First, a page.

. . . governors [in the] cities or [ —The] Hellenotamiai [ – ] are to make a record [ – ] of any of the cities; [the man who wishes shall immediately] bring before the Heliaia of the [Thesmothetai those who have acted against the law]. The Thesmothetai shall [institute proceedings for the ] denouncers of each one within five days. If someone other than the governors in the coities does not act according to what has been decreed, whether citizen or alien, he shall lose his citizen rights and his property shall be confiscated, the goddess Athena receiving the [tithe. If] there are no Athenian governors, the chief magistrates of each city shall perform all thatis in the decree. If they do not act in compliance with what has been decreed, let there be directed against these magistrates prosecution at Athens involving loss of citizen-rights. In the Mint, after receiving the money, they shall mint no less than half and [ – ––] the cities. The fee exacted [by the Superintendants of the Mint shall invariably be 3 ] drachmai out of each mna. [ –––] They shall convert or be liable. Whatever is left over of the money [that has been exacted shall be minted and handed over ] either to the Generals [ or to –––]. When it has been handed over, { –––] and to Hephais[tos –––If ] anyone proposes or puts to a vote regarding [these matters, that it be permissible for foreign currency ] to be used or loaned, [ an accusation shall immediately be lodged against him with ] The Eleven. The Eleven are to punish him with death. If he disputes the charge, let them bring him to court. Heralds shall be elected by the people [ –––] one to the Islands, [ one to Ionia, one to the Hellespo]nt, and one to the Thracian Region. { –––] they are to be subject to a fine of 10,000 drachmai. This decree shall be set up by the governors in the cities, after having inscribed it on a stele of marble, in the Agora of each city, and by the Superintendants in front of the Mint. The Athenians shall do this if the cities themselves are not willing. The herald making the journey shall require them to do all that the Athenians demand. An addition shall be made to the oath of the Boulé by the Secretary of the Boulé for the future, as follows:

If someone coins money of silver in the cities and does not use Athenian weights or coins or measures, but instead uses foreign coins and measures and weights, I shall exact vengeance and penalize him according to the former decree which Klearchos moved.

Anyone shall be allowed to turn in the foreign money [which he possesses and to convert it in the same fashion ] whenever he chooses. The City [shall give him in place of it our own coin.] Each individual shall bring his money [to Athens and deposit] it at the Mint. The Superintendants, having recorded [everything handed in by each person, are to] set up [ a marble stele in front of ] the Mint for the scrutiny of whoever wishes . . . .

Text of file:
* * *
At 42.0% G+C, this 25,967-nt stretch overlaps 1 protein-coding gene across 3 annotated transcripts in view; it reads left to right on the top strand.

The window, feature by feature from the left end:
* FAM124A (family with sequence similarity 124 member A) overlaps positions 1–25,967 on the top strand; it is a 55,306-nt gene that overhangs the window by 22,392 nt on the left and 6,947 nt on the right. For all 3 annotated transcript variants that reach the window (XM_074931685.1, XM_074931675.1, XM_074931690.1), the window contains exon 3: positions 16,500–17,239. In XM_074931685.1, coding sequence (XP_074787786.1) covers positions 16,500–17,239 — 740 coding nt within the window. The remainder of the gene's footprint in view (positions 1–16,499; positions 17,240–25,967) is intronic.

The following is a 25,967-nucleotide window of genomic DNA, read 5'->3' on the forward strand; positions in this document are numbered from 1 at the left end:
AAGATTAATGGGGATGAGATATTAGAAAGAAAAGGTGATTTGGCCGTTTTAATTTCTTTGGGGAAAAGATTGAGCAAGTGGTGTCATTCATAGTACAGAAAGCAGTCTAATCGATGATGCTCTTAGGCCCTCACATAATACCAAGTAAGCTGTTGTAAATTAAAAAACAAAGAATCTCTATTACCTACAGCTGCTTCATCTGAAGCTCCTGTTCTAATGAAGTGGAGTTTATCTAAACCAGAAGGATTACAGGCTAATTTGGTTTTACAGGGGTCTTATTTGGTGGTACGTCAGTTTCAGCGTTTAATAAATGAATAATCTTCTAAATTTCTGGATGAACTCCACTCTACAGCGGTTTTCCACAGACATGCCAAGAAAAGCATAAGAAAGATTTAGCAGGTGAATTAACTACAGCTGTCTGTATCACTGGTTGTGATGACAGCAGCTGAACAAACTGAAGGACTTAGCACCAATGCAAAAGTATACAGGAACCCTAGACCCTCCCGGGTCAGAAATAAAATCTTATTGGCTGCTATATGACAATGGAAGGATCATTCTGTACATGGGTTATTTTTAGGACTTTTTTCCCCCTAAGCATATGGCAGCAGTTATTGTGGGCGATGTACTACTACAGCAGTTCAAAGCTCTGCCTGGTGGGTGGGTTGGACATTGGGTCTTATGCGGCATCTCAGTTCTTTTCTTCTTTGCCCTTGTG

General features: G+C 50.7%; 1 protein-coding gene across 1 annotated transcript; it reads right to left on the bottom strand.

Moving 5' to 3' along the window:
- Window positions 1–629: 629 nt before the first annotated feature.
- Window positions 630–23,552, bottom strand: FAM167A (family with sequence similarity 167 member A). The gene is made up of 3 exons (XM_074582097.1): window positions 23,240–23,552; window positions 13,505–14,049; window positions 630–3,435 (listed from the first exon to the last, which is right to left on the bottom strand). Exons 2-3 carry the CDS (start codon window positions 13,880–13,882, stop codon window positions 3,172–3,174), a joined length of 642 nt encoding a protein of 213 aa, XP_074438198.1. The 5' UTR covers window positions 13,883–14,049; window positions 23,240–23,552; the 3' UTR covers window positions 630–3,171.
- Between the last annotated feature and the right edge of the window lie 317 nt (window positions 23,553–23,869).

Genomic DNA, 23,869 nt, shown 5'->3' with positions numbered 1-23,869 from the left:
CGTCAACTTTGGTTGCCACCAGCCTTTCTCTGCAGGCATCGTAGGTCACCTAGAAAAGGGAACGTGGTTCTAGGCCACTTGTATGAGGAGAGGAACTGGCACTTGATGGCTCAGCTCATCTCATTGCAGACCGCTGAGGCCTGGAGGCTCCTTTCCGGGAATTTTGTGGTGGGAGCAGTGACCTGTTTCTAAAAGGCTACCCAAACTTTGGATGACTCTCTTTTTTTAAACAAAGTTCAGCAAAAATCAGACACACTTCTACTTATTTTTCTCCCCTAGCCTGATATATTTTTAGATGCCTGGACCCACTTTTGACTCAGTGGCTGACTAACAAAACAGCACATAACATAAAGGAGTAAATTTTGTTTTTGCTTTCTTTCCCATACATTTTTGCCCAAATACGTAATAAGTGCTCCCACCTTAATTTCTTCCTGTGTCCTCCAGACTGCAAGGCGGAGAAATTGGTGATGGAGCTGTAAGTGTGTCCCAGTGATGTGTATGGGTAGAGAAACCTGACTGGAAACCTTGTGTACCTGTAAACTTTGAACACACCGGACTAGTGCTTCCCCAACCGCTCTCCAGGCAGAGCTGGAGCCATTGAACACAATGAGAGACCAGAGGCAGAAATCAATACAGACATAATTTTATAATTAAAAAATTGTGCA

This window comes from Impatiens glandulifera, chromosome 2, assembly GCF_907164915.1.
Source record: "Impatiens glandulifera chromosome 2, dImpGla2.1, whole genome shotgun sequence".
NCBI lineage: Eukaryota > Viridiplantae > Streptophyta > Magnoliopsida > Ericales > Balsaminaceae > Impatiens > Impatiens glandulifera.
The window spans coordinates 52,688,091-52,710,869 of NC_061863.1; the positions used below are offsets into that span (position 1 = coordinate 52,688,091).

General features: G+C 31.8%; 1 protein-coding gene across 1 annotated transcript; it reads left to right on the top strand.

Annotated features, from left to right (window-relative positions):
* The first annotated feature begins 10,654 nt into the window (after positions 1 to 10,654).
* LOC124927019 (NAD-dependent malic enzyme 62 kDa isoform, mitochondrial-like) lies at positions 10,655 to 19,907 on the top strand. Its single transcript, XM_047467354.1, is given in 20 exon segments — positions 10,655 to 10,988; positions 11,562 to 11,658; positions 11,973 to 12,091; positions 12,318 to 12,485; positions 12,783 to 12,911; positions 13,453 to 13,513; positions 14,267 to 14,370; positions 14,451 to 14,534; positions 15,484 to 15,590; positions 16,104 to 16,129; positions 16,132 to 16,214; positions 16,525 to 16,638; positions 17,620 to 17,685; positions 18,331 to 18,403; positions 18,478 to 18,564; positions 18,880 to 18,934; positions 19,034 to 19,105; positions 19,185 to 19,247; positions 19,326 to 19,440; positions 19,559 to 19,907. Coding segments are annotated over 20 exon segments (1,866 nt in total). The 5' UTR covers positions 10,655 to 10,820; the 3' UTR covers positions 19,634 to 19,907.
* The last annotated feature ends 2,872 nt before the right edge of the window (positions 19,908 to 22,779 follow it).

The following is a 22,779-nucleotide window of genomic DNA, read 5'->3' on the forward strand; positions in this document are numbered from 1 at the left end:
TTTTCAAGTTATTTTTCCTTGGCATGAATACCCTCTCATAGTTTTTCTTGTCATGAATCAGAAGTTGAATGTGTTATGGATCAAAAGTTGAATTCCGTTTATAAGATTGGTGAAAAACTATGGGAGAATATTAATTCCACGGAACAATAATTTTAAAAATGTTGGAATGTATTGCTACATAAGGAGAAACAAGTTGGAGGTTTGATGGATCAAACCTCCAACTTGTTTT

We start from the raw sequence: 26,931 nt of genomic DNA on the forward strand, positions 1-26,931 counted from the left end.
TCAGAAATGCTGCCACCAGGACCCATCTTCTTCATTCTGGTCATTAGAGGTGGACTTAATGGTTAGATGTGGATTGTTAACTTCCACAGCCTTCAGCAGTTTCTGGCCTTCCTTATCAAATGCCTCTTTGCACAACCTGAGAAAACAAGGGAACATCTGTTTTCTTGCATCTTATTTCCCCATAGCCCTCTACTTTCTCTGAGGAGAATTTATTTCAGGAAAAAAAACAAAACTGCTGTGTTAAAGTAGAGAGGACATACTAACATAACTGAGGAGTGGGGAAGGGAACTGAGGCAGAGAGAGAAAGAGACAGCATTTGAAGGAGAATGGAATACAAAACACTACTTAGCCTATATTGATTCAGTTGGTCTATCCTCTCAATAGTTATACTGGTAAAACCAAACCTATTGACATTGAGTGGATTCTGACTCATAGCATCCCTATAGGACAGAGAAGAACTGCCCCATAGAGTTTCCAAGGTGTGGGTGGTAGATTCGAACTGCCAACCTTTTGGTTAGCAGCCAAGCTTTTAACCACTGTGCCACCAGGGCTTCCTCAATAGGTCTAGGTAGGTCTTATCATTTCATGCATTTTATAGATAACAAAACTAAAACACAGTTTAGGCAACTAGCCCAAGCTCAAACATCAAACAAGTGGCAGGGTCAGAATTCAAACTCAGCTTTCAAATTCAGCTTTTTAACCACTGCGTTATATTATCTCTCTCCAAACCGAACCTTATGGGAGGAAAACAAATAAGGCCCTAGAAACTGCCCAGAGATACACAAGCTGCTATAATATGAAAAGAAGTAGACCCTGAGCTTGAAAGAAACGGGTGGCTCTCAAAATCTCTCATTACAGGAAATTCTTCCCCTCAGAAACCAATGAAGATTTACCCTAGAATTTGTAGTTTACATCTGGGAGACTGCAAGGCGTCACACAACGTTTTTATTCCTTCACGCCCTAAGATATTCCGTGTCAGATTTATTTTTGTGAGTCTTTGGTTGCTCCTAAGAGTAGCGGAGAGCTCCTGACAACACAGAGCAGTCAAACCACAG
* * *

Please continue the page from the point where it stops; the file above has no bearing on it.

See: P. J. Rhodes, "After the Three-Bar Sigma Controversy: The History of Athenian Imperialism Reassessed," Classical Quarterly 58 (2008) 501-506.


(R. Meiggs & D. Lewis, A Selection of Greek Historical Inscriptions #46), ca. 447):

The Boulé and the Athenian governors, as well as the visiting overseers, shall see to it that the phoros is collected each year and is brought to Athens. They shall issue seals to the cities, so that it will not be possible for those bringing the phoros to engage in fraud. The City shall write on a tablet the tribute that it is sending, mark it with the seal, and send it to Athens. Those bringing it shall deliver the tablet in the Boulé for verification when they deliver the phoros. The prytaneis shall hold an assembly after the Dionysia for the Hellenotamiai to report to the Athenians the cities that have delivered the phoros in full, and those falling short, if any. The Athenians shall choose four men to send to the cities to give receipts for the phoros which had been delivered, and to exact the undelivered phoros from those falling short. Two men shall sail on swift triremes to the cities in the Islands and Ionia, and two to the cities in the Hellespont and Thrace. The prytaneis shall bring this matter before the Boulé and the Ekklesia immediately after the Dionysia, and they shall deliberate on this matter without interruption until it is finished . . . .

© 7/21/2003
January 24, 2010 2:44 PM

John Paul Adams, CSUN